Located within the Aoraki Mackenzie International Dark Sky Reserve, the largest in the world and only one in the southern hemisphere, Lake Tekapo is well known among stargazers. Get here by bus or drive in from Christchurch (141mi/227km away) or Queenstown (160mi/256km away).
Venture to the top of Mt. John which offers some of the best views of the sky in the world on a clear, dark night. It is also the location of the Mt. John Observatory which is home to some of the largest telescopes in New Zealand. Night tours of the facility are run by are available, including the opportunity to peer at the sky through some of the telescopes.
This sparsely populated, forested coastal area is on the southeastern region of the Southern Island, where you can escape from city lights. Set up on the southern-facing ocean shores or pitch a tent on one of the campgrounds and gaze at the sky to look out for aurora.
This southernmost city of New Zealand offers some of the chances of seeing the aurora australis from, or near an urban settlement. Head 10kms west to Oreti Beach and set up for some phenomenal photos of the aurora. Bluff and Tiwai Point are both excellent viewing locations located within a 30-minute drive south of Invercargill.
Aoraki/Mt. Cook National Park
Also located within the Aoraki Mackenzie International Dark Sky Reserve, there is nearly no light pollution out here, making for some stellar views of the sky. While it’s an alpine environment, the park is easily accessible via State Highway 80, which leads to Aoraki/Mt. Cook Village.
On a dark night with the right conditions, viewing the aurora australis is possible from pretty much anywhere in the park as long as you stay away from light sources and allow your eyes to adjust. For a guided experience, visit Big Sky Stargazing at the foot of Aoraki/Mt. Cook, New Zealand’s tallest mountain.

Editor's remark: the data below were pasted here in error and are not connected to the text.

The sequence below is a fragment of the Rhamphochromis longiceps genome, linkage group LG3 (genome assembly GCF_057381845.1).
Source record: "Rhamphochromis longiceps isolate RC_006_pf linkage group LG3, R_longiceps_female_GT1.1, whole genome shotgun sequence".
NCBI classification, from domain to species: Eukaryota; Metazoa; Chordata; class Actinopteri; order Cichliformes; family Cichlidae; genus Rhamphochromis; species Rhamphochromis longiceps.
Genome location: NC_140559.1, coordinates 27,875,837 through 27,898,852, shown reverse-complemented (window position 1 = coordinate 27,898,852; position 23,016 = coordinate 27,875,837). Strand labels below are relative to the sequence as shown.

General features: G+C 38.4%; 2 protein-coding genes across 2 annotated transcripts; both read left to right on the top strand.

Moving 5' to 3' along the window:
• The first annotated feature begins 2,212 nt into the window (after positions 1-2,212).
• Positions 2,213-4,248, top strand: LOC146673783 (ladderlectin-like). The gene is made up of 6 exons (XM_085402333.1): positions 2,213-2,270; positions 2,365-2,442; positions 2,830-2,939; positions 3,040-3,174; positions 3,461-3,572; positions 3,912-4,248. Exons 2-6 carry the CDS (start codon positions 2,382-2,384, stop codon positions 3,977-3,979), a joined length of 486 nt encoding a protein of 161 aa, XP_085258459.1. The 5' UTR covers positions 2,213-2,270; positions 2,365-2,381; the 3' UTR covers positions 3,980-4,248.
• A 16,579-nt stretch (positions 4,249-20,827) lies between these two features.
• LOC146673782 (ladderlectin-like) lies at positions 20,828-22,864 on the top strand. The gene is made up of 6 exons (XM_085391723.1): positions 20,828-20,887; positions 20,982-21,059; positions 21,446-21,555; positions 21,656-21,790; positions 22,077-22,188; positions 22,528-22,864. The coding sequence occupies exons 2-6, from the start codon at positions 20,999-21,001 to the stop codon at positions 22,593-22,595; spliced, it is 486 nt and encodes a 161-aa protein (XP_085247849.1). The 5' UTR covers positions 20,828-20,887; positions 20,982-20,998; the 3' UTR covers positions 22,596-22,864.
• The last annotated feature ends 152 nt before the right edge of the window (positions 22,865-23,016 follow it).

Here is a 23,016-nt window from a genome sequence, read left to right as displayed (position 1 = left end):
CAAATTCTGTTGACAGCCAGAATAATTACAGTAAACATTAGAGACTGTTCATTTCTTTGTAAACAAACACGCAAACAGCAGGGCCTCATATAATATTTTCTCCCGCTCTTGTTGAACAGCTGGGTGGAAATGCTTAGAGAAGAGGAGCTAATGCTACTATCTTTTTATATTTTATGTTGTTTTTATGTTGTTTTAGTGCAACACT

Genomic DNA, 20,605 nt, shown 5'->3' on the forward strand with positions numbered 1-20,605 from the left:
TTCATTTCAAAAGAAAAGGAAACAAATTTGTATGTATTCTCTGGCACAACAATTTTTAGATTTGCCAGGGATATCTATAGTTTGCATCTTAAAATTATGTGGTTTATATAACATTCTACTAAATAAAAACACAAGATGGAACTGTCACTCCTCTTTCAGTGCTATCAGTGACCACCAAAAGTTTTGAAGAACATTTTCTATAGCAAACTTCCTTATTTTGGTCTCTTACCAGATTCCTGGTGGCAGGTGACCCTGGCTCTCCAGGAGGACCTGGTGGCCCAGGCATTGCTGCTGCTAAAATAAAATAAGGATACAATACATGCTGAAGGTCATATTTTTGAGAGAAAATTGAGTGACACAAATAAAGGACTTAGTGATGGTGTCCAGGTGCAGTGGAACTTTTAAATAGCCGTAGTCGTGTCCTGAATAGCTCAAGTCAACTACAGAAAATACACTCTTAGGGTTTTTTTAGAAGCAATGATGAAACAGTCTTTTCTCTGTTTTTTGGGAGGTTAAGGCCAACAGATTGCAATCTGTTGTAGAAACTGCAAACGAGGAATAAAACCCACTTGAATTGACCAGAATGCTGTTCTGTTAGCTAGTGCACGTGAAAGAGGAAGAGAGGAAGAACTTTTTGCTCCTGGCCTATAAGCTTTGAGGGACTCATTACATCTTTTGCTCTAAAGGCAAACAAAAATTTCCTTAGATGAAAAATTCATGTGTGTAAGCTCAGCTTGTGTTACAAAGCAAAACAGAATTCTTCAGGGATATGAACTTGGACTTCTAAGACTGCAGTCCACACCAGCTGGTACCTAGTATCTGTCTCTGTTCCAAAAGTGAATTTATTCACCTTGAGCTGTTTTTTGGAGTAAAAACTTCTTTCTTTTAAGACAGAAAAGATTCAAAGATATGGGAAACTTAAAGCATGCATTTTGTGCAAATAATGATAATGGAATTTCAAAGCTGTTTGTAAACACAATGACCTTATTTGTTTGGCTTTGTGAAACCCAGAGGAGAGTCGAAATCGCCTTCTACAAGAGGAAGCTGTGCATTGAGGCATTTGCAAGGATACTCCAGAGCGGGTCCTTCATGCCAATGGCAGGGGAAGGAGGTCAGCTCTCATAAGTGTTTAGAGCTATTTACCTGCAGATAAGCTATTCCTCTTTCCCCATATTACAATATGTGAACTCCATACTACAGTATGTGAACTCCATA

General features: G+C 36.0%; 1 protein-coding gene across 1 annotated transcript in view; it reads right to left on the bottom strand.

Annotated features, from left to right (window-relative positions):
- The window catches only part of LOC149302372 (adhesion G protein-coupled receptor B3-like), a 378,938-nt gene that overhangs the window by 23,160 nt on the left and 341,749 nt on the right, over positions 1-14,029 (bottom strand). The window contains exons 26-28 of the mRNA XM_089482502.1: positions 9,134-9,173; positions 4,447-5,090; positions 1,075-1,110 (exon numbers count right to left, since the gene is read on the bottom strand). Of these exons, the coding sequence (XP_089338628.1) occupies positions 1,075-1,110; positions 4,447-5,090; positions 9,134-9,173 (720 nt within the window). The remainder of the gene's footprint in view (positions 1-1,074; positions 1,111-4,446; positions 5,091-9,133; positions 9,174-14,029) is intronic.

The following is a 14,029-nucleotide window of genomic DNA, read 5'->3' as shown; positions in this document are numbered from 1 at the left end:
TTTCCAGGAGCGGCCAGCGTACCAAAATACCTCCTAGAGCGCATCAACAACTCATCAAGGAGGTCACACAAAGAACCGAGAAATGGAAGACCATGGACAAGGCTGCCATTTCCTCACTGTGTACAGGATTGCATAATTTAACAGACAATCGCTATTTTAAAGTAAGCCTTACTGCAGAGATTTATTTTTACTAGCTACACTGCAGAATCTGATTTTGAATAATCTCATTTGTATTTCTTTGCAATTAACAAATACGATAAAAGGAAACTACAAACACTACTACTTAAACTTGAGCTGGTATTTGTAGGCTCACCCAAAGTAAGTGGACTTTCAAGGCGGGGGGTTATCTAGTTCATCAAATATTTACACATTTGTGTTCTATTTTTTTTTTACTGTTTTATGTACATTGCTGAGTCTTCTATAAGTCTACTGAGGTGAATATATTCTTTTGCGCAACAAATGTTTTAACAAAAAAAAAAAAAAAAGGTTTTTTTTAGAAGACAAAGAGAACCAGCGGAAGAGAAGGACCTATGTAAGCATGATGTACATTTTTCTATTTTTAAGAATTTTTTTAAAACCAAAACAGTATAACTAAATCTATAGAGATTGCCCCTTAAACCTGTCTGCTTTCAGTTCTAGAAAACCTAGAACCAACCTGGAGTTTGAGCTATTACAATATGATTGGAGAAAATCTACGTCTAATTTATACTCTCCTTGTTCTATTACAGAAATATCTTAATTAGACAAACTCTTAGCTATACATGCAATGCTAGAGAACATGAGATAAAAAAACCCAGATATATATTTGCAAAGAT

If you have the time, there are plenty of other amazing things to do in Mt. Cook National Park.
Great Barrier Island
While further north than the other locations, Great Barrier Island off the north-east coast of Auckland was designated an International Dark Sky Sanctuary in 2017. If you’re not venturing further south than Auckland, heading to this protected environment increases your chances of seeing the aurora, away from the city lights. Reach the island by ferry from downtown Auckland or by air from Auckland, Coromandel, Northland, Tauranga, and Hamilton.
Aurora Alerts in New Zealand
As with any natural phenomenon, we try to predict the aurora australis but flexibility is the order of the day. The Aurora Service has current estimated aurora levels and forecasts. It also provides a paid subscription-based SMS alert service.
The Aurora Australis – New Zealand CURRENT ALERTS Facebook group is also excellent as group members post tip-offs on current activity with no other chatter. Their sister page Aurora Australis is great for discussion and several resources.
Even given these resources, don’t be discouraged if you don’t see the southern lights on any one night. Give yourself more than one night if possible, to up your chances.
Popular Tours & Day Trips to See the Southern Lights
While there are no multi-day aurora and/or stargazing tours that we were able to find, here are a couple tours worth checking out if you’re traveling in New Zealand:
- Earth & Sky offers a great stargazing and observatory tour at Tekapo/Mt. John Observatory. Prices start from $93 per person. (book here)
- Tekapo Stargazing combines stargazing with hot springs so that even in the dead of winter, you can enjoy the night sky. Prices start from NZD $99 ($70). (book here)
Both of these tours take place within the Aoraki Mackenzie International Dark Sky Reserve, so they offer the darkest skies you can find in New Zealand.
If you’re not up for a tour, you could also book a night or two at Skyscape or PurePods. Both of these accommodations are designed to maximize your chances to enjoy the night sky and possibly see aurora if it’s visible!
Have other questions? Let us know in the comments.
Featured image by Paul Stewart via Flickr.